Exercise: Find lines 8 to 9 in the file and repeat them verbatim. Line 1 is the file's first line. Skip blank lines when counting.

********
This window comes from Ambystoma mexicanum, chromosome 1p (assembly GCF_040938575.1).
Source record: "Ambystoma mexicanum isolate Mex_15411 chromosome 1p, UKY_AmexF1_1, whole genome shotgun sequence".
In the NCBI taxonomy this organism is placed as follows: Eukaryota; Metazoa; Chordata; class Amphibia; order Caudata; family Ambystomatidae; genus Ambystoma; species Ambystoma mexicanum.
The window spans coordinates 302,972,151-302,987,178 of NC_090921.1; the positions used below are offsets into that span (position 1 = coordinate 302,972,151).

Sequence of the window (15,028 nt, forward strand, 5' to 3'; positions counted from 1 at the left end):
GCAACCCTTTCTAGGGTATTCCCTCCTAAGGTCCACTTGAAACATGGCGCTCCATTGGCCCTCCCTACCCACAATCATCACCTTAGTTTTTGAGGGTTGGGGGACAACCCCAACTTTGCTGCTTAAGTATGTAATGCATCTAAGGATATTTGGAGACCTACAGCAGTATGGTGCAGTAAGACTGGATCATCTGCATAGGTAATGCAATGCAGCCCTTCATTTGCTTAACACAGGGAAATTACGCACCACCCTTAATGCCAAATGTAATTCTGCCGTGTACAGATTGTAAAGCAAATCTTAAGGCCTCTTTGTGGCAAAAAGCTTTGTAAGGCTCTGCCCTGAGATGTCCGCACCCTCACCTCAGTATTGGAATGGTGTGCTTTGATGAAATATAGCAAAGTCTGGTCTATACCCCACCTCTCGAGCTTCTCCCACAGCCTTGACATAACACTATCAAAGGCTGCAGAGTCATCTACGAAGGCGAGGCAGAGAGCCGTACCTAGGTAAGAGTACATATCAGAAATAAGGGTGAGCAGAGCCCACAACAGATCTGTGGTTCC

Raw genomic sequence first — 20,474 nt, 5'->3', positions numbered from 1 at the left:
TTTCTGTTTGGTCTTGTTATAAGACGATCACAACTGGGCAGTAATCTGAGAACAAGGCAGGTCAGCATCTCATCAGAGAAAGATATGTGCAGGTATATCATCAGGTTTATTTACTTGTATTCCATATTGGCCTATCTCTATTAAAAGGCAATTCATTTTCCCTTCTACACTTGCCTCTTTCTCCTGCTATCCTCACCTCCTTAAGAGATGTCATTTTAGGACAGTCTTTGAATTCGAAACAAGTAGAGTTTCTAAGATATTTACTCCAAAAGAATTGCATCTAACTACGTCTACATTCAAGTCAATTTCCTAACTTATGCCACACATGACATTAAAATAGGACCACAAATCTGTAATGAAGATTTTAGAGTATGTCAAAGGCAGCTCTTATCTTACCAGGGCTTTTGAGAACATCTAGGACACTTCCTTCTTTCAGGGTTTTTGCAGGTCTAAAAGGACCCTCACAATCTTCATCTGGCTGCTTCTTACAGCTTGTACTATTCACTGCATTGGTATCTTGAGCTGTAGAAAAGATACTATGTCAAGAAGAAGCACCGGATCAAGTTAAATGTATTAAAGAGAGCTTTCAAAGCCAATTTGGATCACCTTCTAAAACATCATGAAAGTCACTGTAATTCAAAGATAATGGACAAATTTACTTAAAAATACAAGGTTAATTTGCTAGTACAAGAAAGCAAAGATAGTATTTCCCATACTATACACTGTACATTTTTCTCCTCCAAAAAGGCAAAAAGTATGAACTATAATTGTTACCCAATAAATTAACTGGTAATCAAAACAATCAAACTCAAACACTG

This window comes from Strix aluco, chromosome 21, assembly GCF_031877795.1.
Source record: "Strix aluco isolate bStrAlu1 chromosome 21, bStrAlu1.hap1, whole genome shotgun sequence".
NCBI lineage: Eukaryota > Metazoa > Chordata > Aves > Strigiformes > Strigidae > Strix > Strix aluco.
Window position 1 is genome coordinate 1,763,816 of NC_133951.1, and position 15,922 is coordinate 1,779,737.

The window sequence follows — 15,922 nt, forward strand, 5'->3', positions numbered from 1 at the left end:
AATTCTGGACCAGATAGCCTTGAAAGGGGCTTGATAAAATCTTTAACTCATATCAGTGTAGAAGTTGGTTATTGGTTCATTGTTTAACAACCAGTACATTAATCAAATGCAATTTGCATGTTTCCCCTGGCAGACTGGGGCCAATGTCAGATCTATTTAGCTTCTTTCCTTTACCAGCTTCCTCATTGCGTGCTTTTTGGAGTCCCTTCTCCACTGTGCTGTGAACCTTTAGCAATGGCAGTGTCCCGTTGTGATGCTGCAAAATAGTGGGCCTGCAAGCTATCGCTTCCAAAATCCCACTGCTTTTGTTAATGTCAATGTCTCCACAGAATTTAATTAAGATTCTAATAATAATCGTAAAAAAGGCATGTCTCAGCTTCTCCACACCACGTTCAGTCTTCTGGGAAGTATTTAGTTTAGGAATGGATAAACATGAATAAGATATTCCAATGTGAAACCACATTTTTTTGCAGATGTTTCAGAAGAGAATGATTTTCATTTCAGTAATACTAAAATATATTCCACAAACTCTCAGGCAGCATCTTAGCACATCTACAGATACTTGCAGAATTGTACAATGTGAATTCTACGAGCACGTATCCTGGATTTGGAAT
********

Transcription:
TTTCTGTTTGGTCTTGTTATAAGACGATCACAACTGGGCAGTAATCTGAGAACAAGGCAGGTCAGCATCTCATCAGAGAAAGATATGTGCAGGTATATCATCAGGTTTATTTACTTGTATTCCATATTGGCCTATCTCTATTAAAAGGCAATTCATTTTCCCTTCTACACTTGCCTCTTTCTCCTGCTATCCTCACCTCCTTAAGAGATGTCATTTTAGGACAGTCTTTGAATTCGAAACAAGTAGAGTTTCTAAGATATTTACTCCAAAAGAATTGCATCTAACTACGTCTACATTCAAGTCAATTTCCTAACTTATGCCACACATGACATTAAAATAGGACCACAAATCTGTAATGAAGATTTTAGAGTATGTCAAAGGCAGCTCTTATCTTACCAGGGCTTTTGAGAACATCTAGGACACTTCCTTCTTTCAGGGTTTTTGCAGGTCTAAAAGGACCCTCACAATCTTCATCTGGCTGCTTCTTACAGCTTGTACTATTCACTGCATTGGTATCTTGAGCTGTAGAAAAGATACTATGTCAAGAAGAAGCACCGGATCAAGTTAAATGTATTAAAGAGAGCTTTCAAAGCCAATTTGGATCACCTTCTAAAACATCATGAAAGTCACTGTAATTCAAAGATAATGGACAAATTTACTTAAAAATACAAGGTTAATTTGCTAGTACAAGAAAGCAAAGATAGTATTTCCCATACTATACACTGTACATTTTTCTCCTCCAAAAAGGCAAAAAGTATGAACTATAATTGTTACCCAATAAATTAACTGGTAATCAAAACAATCAAACTCAAACACTG

This window comes from Strix aluco, chromosome 21, assembly GCF_031877795.1.